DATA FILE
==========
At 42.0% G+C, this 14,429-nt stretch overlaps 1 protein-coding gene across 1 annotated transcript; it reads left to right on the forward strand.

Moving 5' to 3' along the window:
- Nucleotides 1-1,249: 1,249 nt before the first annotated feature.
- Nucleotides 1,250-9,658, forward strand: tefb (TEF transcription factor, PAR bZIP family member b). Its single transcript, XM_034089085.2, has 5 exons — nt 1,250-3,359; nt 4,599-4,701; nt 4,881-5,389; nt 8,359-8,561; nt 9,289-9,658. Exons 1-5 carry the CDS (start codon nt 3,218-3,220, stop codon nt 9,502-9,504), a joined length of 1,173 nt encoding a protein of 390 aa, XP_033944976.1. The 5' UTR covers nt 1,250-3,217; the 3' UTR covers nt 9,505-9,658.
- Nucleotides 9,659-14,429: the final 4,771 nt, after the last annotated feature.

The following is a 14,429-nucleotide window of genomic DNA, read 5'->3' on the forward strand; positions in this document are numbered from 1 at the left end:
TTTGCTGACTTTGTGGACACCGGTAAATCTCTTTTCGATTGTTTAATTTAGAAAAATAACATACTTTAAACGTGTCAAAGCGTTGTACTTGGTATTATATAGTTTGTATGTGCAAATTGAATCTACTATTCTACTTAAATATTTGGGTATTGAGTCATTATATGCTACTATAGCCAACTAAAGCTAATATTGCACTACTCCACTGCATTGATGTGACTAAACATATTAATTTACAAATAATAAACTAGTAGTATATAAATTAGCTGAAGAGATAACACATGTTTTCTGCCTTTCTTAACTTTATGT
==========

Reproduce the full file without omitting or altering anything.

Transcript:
At 42.0% G+C, this 14,429-nt stretch overlaps 1 protein-coding gene across 1 annotated transcript; it reads left to right on the forward strand.

Moving 5' to 3' along the window:
- Nucleotides 1-1,249: 1,249 nt before the first annotated feature.
- Nucleotides 1,250-9,658, forward strand: tefb (TEF transcription factor, PAR bZIP family member b). Its single transcript, XM_034089085.2, has 5 exons — nt 1,250-3,359; nt 4,599-4,701; nt 4,881-5,389; nt 8,359-8,561; nt 9,289-9,658. Exons 1-5 carry the CDS (start codon nt 3,218-3,220, stop codon nt 9,502-9,504), a joined length of 1,173 nt encoding a protein of 390 aa, XP_033944976.1. The 5' UTR covers nt 1,250-3,217; the 3' UTR covers nt 9,505-9,658.
- Nucleotides 9,659-14,429: the final 4,771 nt, after the last annotated feature.

The following is a 14,429-nucleotide window of genomic DNA, read 5'->3' on the forward strand; positions in this document are numbered from 1 at the left end:
TTTGCTGACTTTGTGGACACCGGTAAATCTCTTTTCGATTGTTTAATTTAGAAAAATAACATACTTTAAACGTGTCAAAGCGTTGTACTTGGTATTATATAGTTTGTATGTGCAAATTGAATCTACTATTCTACTTAAATATTTGGGTATTGAGTCATTATATGCTACTATAGCCAACTAAAGCTAATATTGCACTACTCCACTGCATTGATGTGACTAAACATATTAATTTACAAATAATAAACTAGTAGTATATAAATTAGCTGAAGAGATAACACATGTTTTCTGCCTTTCTTAACTTTATGT